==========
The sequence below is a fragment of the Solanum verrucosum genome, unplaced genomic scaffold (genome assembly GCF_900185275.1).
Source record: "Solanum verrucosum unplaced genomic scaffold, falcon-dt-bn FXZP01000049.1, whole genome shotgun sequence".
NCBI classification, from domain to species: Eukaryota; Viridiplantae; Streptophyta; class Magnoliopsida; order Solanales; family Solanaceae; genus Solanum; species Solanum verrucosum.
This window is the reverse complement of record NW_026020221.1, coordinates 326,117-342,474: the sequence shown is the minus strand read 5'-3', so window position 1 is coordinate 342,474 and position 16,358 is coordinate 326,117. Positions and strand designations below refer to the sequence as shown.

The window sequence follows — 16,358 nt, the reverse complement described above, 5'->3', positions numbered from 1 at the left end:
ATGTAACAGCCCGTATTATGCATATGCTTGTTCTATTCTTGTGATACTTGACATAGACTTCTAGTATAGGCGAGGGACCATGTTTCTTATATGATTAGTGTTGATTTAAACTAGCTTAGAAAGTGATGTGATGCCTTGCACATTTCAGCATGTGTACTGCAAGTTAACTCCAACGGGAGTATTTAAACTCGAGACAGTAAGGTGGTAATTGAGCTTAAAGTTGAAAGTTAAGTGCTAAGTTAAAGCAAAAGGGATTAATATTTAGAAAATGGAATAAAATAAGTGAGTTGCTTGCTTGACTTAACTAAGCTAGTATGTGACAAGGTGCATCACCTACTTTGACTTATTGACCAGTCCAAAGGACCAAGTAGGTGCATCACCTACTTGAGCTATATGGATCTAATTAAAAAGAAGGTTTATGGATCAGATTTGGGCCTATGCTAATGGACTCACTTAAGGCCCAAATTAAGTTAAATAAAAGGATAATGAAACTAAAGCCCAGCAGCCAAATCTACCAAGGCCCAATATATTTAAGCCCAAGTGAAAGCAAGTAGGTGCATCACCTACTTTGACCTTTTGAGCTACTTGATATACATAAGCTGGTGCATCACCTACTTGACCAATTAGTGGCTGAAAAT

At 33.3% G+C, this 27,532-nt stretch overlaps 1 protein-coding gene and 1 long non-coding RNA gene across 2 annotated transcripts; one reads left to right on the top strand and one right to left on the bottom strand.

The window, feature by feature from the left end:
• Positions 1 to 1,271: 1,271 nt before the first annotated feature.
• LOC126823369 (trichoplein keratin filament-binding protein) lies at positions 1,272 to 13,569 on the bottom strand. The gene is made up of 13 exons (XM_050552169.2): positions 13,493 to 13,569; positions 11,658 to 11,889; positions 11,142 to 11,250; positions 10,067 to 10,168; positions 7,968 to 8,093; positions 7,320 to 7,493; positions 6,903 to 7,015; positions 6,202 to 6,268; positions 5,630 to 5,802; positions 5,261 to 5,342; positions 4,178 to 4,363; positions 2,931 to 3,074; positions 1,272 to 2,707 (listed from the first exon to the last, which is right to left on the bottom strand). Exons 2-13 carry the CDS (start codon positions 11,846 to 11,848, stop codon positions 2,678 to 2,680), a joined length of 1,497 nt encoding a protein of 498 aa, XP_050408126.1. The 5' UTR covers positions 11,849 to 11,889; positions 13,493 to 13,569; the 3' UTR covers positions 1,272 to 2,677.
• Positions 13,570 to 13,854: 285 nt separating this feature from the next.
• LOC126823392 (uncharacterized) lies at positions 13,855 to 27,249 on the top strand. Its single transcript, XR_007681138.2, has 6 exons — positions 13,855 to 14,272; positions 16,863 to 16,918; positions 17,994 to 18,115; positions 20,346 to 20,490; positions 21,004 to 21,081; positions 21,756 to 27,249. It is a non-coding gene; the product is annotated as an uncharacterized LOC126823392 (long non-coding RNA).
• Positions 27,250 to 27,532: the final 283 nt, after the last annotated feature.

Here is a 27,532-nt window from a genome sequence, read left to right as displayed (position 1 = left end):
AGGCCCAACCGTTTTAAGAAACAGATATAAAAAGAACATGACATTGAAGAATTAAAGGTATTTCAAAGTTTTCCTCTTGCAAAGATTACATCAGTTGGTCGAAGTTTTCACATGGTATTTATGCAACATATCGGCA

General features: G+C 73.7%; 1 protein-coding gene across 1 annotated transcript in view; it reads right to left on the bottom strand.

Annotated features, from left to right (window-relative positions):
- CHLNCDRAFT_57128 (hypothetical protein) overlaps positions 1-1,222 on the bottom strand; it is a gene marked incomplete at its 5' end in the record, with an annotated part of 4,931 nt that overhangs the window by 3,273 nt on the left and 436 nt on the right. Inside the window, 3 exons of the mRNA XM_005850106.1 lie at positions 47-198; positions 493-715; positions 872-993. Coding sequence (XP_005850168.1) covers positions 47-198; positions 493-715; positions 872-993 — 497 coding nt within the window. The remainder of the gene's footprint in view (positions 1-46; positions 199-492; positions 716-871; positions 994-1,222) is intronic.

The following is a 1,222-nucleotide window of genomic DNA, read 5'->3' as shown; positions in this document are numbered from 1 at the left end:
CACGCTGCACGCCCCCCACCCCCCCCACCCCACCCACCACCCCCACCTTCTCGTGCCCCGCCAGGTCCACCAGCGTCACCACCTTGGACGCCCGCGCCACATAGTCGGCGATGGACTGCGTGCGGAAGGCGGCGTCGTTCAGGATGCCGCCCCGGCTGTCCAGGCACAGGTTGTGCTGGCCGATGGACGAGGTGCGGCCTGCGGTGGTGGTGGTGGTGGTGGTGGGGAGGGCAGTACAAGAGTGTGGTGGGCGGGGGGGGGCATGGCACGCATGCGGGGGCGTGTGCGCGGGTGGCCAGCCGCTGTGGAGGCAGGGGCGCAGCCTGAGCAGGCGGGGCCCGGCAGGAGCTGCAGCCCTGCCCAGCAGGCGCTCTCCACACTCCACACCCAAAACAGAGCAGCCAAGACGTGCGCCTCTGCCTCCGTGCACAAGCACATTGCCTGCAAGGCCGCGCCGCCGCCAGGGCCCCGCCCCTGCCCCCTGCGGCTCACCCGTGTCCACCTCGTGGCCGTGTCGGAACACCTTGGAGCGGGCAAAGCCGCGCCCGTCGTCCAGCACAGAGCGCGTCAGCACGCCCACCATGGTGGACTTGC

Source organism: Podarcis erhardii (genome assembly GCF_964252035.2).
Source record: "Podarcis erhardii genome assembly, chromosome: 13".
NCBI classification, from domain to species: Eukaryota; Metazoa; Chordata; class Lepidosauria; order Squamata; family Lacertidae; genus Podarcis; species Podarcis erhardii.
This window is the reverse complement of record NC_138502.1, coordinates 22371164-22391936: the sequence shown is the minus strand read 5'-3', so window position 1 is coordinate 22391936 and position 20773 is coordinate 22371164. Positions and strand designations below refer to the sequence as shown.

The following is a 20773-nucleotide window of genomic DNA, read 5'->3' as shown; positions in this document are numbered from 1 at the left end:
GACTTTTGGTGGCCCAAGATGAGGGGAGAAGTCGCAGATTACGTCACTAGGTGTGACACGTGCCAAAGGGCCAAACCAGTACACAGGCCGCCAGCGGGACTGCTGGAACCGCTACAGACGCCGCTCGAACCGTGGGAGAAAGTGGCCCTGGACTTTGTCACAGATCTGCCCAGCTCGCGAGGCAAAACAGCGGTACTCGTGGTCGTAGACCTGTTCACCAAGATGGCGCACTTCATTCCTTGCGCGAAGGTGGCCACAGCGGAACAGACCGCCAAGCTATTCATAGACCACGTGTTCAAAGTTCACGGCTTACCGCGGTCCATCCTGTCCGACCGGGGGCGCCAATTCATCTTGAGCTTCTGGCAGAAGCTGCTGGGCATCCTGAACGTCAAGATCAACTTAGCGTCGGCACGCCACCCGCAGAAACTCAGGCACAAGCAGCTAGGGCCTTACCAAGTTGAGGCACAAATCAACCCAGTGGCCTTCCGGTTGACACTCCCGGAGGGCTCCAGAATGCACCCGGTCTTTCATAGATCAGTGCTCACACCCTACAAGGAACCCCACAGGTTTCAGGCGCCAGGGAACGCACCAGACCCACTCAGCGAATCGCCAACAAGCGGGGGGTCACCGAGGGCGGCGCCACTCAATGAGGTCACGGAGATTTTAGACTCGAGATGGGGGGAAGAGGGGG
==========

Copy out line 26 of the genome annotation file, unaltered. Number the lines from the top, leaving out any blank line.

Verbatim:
GACTTTTGGTGGCCCAAGATGAGGGGAGAAGTCGCAGATTACGTCACTAGGTGTGACACGTGCCAAAGGGCCAAACCAGTACACAGGCCGCCAGCGGGACTGCTGGAACCGCTACAGACGCCGCTCGAACCGTGGGAGAAAGTGGCCCTGGACTTTGTCACAGATCTGCCCAGCTCGCGAGGCAAAACAGCGGTACTCGTGGTCGTAGACCTGTTCACCAAGATGGCGCACTTCATTCCTTGCGCGAAGGTGGCCACAGCGGAACAGACCGCCAAGCTATTCATAGACCACGTGTTCAAAGTTCACGGCTTACCGCGGTCCATCCTGTCCGACCGGGGGCGCCAATTCATCTTGAGCTTCTGGCAGAAGCTGCTGGGCATCCTGAACGTCAAGATCAACTTAGCGTCGGCACGCCACCCGCAGAAACTCAGGCACAAGCAGCTAGGGCCTTACCAAGTTGAGGCACAAATCAACCCAGTGGCCTTCCGGTTGACACTCCCGGAGGGCTCCAGAATGCACCCGGTCTTTCATAGATCAGTGCTCACACCCTACAAGGAACCCCACAGGTTTCAGGCGCCAGGGAACGCACCAGACCCACTCAGCGAATCGCCAACAAGCGGGGGGTCACCGAGGGCGGCGCCACTCAATGAGGTCACGGAGATTTTAGACTCGAGATGGGGGGAAGAGGGGG